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Private Chemistry tutoring in London and online

Whether it's 11+, Common Entrance, GCSE, A Level or something else — we can help you ace Chemistry!


We offer Chemistry tutoring at a wide variety of levels, from young learners (7+, 11+, 13+, etc.) to older learners (GCSE, IGCSE, A Level, IB, Pre-U, etc.) and even to adult learners (those doing undergraduates or Masters courses, or learning just for fun).

Our qualified Chemistry tutors have been hand-picked by teaching experts (our longest-standing, most successful tutors, some of whom are PGCE qualified teachers) in our thorough selection process.

What is Chemistry?

by Adeline


Chemistry is the study of the composition, behaviour and properties of matter, and of the elements of the Earth and its atmosphere. Chemistry is often associated to other sciences such as Physics and Biology. Its scope is huge — it is thanks to chemical processes that an ice cube melts in your drink, that medications can be synthesised, or that the Earth has an atmosphere! 

If you are interested in understanding more about these, it is quite common to start by studying a Combined Science qualification at GCSE level before focusing on Chemistry at A-level, even though some exam boards offer Chemistry as a single subject at GCSE level.


At GCSE level, exam boards have different ways to tackle each individual aspect but the key ideas are the same:

•    matter is composed of tiny particles called atoms and there are about 100 different naturally occurring types of atoms called elements

•    elements show periodic relationships in their chemical and physical properties

•    these periodic properties can be explained in terms of the atomic structure of the elements

•    atoms bond by either transferring electrons from one atom to another or by sharing electrons

•    the shapes of molecules (groups of atoms bonded together) and the way giant structures are arranged is of great importance in terms of the way they behave

•    there are barriers to reaction so reactions occur at different rates

•  chemical reactions take place in only three different ways: proton transfer, electron transfer, electron sharing

•    energy is conserved in chemical reactions so can therefore be neither created or destroyed.”

(This list can be found on the AQA syllabus but is also the basis of other specifications) 

At GCSE level, you are very likely to spend some time exploring the periodic table and referring back to it. I really like the online tool of the Royal Society of Chemistry, which allows you to click on each element to get more information. You can even access videos or podcasts for each individual element, take a look at a historical version of the entire table or at a version inspired by the beliefs of Alchemists (long before Chemistry became a Science).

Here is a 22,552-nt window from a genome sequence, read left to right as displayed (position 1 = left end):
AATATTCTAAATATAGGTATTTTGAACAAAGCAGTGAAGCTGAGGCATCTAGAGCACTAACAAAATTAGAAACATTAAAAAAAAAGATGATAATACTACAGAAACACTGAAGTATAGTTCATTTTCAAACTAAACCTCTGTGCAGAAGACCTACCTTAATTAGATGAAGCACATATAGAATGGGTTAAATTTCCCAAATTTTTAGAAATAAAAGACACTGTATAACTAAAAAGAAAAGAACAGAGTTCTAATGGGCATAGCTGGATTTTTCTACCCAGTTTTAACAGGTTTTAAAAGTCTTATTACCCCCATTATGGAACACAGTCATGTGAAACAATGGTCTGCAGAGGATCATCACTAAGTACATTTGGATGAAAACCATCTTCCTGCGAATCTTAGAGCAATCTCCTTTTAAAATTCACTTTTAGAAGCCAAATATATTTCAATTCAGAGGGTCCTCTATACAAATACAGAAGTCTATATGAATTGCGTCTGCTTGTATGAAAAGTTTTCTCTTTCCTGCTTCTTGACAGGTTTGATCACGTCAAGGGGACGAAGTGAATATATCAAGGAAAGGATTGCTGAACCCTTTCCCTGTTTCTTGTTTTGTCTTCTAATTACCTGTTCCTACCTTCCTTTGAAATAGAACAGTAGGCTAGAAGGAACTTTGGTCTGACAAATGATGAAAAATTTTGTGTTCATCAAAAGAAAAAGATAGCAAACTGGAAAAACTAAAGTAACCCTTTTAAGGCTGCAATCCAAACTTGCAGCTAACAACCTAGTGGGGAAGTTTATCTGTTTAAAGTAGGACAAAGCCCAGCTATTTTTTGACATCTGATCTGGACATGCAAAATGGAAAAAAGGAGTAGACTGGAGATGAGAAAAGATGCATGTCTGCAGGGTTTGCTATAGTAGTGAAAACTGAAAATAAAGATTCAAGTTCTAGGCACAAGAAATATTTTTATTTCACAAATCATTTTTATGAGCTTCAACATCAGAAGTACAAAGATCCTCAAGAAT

As for all Science subjects, Chemistry will also give you a chance to develop your experimental skills: you will be encouraged to use scientific theories to develop hypotheses and carry out experiments. Some of the core practicals listed in the Chemistry section of the Edexcel Combined Sciences specification include: “investigate the composition of inks using simple distillation and paper chromatography”, “Investigate the electrolysis of copper sulfate solution with inert electrodes and copper electrodes” or “Investigate the effects of changing the conditions of a reaction on the rates of chemical reactions by measuring the production of a gas or observing a colour change”. 

If you continue Chemistry at A-level, you will study the previous themes in more depth and will continue to develop your practical skills by doing experiments. You might for instance get a chance to synthesise aspirin! Indeed, as the RSC explains: “Aspirin is a relatively simple molecule containing an ethylated phenol group and a carboxylic acid group. In your experiment you will make aspirin from an acid called 2-hydroxybenzoic acid by esterification with ethanoic anhydride under acid catalysed conditions.


Ethanoic anhydride is an ‘activated’ form of ethanoic acid which most of you will have encountered in its dilute form as the vinegar you put on fish and chips". If you can’t wait for your lab class to turn vinegar into aspirin, take a look at this interactive resource which will allow you to see how the experiment would work.

So next time you have a headache and need to take an aspirin, thank Chemistry!


We offer varied Chemistry tuition rates to suit all budgets, with prices depending on the tutors' qualifications and their total number of hours of private tuition or classroom teaching experience. 


Addled by Acids? Riled by Reactions? Troubled by Test Tubes? Let us find you a Chemistry tutor to inspire you and get you back on track! Contact us today.

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